New Patient? Take Some Advice from 3 Chemo Mentors

By Beth Howard

Get the inside scoop on everything from hair loss to early menopause from others who've been through cancer treatment.

"My support group helped me anticipate side effects and told
me about clinical trials." —Haralee W., 58, Portland, OR

Haralee W., who was diagnosed with breast cancer at 48, joined a support group just before her second chemo treatment began. "The women helped me anticipate side effects, such as joint stiffness," she recalls. "When I heard what other women were experiencing, I wasn't as scared." She also found their words comforting, since some of them were 15 or more years out of treatment.

Through her support group, Haralee also learned about clinical trials that were recruiting breast cancer patients. "I participated in six of them," she says. One was for a new chemo medication, and the others involved exercise, bone density, falls and vision. "My oncologist could have told me about the trials, but I didn't see him as often as I saw the women in my support group," she says.

The group played another key role for Haralee—as an unofficial focus group for her new business venture. When chemo threw her into menopause with drenching night sweats, she sewed a nightie out of wicking fabric meant for athletic wear. "I brought a couple of prototypes to my support group, and the women went wild with enthusiasm," says the owner of the company she named after herself, Haralee ("Cool Garments for Hot Women"). Two members modeled the sleepwear for a photo shoot. "They helped me so much," she says. "Now I want to help others."

"We talk about everything from funky rashes to how to tell our kids about cancer."
—Ginger J., 36, Salt Lake City, UT

Halloween 2006 was the scariest day of Ginger J.'s life. Five months' pregnant with her third child, she was diagnosed with breast cancer. Just as she was about to give birth to a new life, she was fighting for her own. She started chemotherapy six weeks after her son's birth.

After her first treatment, Ginger found a support group, the Salt Lake City-based Young Survivor Sisters, established for women like her—those who developed breast cancer in their 20s, 30s and 40s. "As a group, we talk about everything from funky rashes and early menopause to how to tell our children about cancer," she says. "When I talk about my treatment with my kids, I compare chemo to the Jedis and clone troopers in Star Wars. It helps them understand better."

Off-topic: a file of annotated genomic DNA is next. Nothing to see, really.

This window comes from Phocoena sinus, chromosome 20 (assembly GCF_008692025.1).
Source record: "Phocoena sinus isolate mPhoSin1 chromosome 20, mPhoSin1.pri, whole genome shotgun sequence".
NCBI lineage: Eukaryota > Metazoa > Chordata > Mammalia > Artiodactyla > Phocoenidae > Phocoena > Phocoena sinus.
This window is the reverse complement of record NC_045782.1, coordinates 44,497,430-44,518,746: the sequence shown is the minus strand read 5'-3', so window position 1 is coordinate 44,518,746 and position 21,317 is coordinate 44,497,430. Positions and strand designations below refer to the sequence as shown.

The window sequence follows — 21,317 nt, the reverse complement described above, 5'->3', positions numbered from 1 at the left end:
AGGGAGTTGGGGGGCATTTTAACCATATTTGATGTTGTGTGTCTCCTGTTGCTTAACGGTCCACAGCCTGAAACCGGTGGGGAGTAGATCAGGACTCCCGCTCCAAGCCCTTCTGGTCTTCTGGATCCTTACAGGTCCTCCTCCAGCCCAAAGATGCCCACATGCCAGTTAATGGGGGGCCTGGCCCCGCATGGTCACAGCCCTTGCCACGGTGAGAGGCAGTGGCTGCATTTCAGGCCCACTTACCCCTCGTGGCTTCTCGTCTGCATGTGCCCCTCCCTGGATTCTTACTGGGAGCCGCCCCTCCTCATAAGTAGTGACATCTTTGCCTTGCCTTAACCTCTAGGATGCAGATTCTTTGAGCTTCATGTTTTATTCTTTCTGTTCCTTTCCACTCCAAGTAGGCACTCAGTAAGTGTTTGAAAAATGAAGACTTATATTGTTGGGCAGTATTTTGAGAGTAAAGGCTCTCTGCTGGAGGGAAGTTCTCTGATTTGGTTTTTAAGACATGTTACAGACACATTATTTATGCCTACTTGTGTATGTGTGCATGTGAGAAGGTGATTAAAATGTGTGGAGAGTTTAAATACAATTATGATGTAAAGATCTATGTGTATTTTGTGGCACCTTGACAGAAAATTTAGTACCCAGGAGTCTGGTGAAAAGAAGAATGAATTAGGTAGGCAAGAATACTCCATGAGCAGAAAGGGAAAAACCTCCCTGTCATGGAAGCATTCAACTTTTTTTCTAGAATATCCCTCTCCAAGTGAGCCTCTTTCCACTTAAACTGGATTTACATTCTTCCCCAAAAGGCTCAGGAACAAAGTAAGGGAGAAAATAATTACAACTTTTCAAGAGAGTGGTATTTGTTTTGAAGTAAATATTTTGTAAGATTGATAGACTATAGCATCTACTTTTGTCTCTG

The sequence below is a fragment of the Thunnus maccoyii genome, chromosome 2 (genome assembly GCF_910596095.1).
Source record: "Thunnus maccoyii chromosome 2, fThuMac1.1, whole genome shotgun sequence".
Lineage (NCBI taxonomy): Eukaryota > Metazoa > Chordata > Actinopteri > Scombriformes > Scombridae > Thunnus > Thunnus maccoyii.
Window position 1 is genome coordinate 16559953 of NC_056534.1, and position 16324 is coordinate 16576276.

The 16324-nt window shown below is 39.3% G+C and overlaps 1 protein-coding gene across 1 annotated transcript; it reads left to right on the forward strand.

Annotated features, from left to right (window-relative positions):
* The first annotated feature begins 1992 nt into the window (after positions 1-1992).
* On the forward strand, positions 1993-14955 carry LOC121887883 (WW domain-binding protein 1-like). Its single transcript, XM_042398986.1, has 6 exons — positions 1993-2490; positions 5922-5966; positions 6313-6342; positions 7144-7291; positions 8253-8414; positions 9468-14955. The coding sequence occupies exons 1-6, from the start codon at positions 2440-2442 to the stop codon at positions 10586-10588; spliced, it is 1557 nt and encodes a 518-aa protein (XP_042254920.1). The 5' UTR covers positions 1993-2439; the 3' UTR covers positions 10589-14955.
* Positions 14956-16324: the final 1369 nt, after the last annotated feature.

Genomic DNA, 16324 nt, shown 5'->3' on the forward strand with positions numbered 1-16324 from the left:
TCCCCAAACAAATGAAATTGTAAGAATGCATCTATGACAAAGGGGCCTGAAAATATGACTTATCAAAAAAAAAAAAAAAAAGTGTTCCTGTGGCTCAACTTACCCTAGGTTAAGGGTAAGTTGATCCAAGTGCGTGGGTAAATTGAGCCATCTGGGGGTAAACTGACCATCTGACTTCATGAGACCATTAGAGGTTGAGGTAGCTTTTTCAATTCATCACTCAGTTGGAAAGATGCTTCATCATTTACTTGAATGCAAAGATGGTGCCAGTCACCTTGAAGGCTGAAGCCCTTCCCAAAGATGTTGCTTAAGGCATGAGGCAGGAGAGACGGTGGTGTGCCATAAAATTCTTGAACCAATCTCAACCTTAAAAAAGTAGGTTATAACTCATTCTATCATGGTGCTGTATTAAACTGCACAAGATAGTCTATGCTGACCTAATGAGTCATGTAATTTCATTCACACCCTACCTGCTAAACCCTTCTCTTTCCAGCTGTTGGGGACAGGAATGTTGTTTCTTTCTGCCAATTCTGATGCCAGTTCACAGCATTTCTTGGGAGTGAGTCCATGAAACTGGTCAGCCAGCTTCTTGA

The women in Ginger's support network were the ones who really prepared her for chemo. "I'd ask my doctor about some things I was experiencing, and he couldn't always tell me why," she says. "The women in my group would know the answer, though. They're the ones who know that when your hair falls out, your scalp is going to be painful to the touch. The support of other survivors always gives me peace and hope."

"Survivors reassured me that my hair would go back to normal."
—Crystal T., 43, Shreveport, LA

When Crystal T. learned she had breast cancer in 2007, she dreaded the thought of chemotherapy. "Everything I knew about it came from TV and movies," says the owner of a public relations firm. "People were extremely sick, hugging the toilet." Plus, Crystal couldn't bear the thought of losing her hair. "I thought I'd rather live a short life than have a long life with no hair," she says. "I couldn't imagine being bald." So when her doctor told her that some of her lymph nodes were positive and she'd need chemo, she was devastated.

Luckily, Crystal heard about the Sisters Network (, a national support group for African-American women who have been diagnosed with breast cancer. Women in her local chapter told her the side effects wouldn't be as bad as she feared. "They reassured me that I wouldn't be nauseated or throwing up all the time," she says. "They told me which medications to ask for after my treatment. And they said I probably wouldn't lose my fingernails, but they would be brittle."

Group members also shared tips, such as to ask her doctor for a prescription mouth rinse if she developed mouth sores and to wear cotton gloves to bed if her hands got cold (a symptom of peripheral nerve damage, which can occur with some chemo drugs). "They also told me to eat a good breakfast the morning of chemo because you may not want to eat again that day," she says.

Crystal's hair worries disappeared when group members shared pictures post-chemo. "Seeing women who looked like me and had the same hair texture post-chemo reassured me that my hair would return to normal. Their support meant the world to me," she says. "Everyone needs a chemo mentor."

Published September 2011

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